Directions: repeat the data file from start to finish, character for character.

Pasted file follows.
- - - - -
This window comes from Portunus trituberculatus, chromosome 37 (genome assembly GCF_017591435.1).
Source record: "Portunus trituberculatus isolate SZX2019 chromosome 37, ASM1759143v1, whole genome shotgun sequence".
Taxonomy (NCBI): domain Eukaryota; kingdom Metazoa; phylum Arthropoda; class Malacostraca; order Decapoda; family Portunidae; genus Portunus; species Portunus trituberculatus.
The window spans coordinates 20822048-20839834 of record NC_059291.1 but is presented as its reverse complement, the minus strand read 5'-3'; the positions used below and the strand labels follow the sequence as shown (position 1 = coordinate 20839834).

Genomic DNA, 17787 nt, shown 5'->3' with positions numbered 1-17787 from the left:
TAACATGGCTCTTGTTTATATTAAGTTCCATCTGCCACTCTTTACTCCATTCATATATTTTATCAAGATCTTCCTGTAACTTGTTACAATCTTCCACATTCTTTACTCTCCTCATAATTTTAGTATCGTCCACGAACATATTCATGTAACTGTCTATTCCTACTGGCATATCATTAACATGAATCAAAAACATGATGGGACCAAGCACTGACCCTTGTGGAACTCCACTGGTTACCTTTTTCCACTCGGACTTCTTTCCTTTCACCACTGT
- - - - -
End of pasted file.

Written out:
This window comes from Portunus trituberculatus, chromosome 37 (genome assembly GCF_017591435.1).
Source record: "Portunus trituberculatus isolate SZX2019 chromosome 37, ASM1759143v1, whole genome shotgun sequence".
Taxonomy (NCBI): domain Eukaryota; kingdom Metazoa; phylum Arthropoda; class Malacostraca; order Decapoda; family Portunidae; genus Portunus; species Portunus trituberculatus.
The window spans coordinates 20822048-20839834 of record NC_059291.1 but is presented as its reverse complement, the minus strand read 5'-3'; the positions used below and the strand labels follow the sequence as shown (position 1 = coordinate 20839834).

Genomic DNA, 17787 nt, shown 5'->3' with positions numbered 1-17787 from the left:
TAACATGGCTCTTGTTTATATTAAGTTCCATCTGCCACTCTTTACTCCATTCATATATTTTATCAAGATCTTCCTGTAACTTGTTACAATCTTCCACATTCTTTACTCTCCTCATAATTTTAGTATCGTCCACGAACATATTCATGTAACTGTCTATTCCTACTGGCATATCATTAACATGAATCAAAAACATGATGGGACCAAGCACTGACCCTTGTGGAACTCCACTGGTTACCTTTTTCCACTCGGACTTCTTTCCTTTCACCACTGT